Over the weekend, two hunters in Alaska learned firsthand that big game hunting poses some serious safety risks.

Alaska’s Department of Public Safety reports that on Saturday, the pair were hunting near Carter Lake on the Kenai Peninsula, roughly 100 miles south of Anchorage. They spotted a black bear on a ridge above them and shot it. The injured bear then rolled down the slope and straight toward the men, dislodging rocks along the way.

DPS reports that one of the hunters, William McCormick, was struck by both the tumbling bear and a rock. The 28-year-old sustained life-threatening injuries and was airlifted to Providence Alaska Medical Center in Anchorage. McCormick’s 19-year-old hunting partner, Zachary Tennyson, managed to walk away from the ordeal unscathed.

The 200-pound bear was killed, according to state officials.

The hunters are both in the military and are currently stationed near Anchorage at Joint Base Elmendorf-Richardson, a base that is shared by the U.S. Army and the U.S. Air Force.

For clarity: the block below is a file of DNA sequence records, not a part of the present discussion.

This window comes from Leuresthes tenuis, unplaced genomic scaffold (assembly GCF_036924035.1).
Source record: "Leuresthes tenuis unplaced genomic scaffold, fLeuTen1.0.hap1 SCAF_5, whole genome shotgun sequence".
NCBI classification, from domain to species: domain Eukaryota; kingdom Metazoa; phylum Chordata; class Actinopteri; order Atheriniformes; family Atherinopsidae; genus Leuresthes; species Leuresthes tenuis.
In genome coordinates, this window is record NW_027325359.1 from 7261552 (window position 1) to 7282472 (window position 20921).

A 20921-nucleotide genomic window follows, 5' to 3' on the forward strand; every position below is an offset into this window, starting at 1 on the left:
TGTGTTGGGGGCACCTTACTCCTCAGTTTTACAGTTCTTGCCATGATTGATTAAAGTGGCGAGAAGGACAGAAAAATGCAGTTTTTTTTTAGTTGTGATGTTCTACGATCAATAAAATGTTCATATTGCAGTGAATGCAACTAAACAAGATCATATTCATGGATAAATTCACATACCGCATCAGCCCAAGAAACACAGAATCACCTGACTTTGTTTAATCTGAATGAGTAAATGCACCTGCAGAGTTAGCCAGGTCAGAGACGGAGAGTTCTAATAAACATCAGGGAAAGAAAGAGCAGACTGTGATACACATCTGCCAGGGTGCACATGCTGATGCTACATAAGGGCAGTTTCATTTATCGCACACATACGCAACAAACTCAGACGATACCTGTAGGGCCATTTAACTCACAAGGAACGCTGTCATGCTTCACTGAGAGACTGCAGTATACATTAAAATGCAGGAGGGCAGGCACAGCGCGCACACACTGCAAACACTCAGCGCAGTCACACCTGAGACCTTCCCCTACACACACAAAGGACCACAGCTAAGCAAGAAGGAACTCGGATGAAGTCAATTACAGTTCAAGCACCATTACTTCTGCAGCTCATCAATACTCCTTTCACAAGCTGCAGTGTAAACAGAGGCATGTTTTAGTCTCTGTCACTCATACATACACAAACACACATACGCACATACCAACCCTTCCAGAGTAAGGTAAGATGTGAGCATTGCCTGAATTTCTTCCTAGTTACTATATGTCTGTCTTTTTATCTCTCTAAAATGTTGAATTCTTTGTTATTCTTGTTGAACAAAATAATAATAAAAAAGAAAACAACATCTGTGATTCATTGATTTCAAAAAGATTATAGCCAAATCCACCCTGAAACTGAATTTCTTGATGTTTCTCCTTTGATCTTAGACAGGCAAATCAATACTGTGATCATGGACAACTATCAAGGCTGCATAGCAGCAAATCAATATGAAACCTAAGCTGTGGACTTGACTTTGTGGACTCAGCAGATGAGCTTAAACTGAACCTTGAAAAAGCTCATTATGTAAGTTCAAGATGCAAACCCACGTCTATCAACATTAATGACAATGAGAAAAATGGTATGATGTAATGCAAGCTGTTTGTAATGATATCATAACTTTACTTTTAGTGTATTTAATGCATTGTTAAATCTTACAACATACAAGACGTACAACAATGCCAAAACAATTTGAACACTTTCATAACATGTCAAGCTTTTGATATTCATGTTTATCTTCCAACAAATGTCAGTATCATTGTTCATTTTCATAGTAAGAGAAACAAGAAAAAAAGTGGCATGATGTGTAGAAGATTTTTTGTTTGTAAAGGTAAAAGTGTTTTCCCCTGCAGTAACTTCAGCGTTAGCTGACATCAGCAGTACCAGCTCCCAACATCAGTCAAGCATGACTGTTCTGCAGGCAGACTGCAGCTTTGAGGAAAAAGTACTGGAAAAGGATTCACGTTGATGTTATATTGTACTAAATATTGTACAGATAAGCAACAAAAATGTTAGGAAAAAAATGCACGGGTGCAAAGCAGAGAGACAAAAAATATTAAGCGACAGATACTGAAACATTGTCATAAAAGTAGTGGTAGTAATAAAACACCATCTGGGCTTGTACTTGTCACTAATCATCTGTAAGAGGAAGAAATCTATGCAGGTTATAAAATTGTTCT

At this time of year, bears in Alaska are preparing for hibernation and are therefore near their peak weight. Fully grown black bears reach up to 350 pounds, and grizzlies weigh up to 1,400 pounds.

This alarming incident highlights the very real risks that come along with big game hunting. Because of their size alone, bears are dangerous, as evidenced by the injuries caused to McCormick over the weekend. Bears are also known to become aggressive when provoked, and a human successfully outrunning or outclimbing one is practically unheard of.

In addition to presenting numerous safety hazards, bear hunting lacks practicality. Bear meat has a reputation for being unpalatable, and consuming undercooked bear meat can lead to a severe or fatal case of trichinosis. Therefore, it is rarely eaten, even by bear hunters.

The lesson? Leave the bears alone.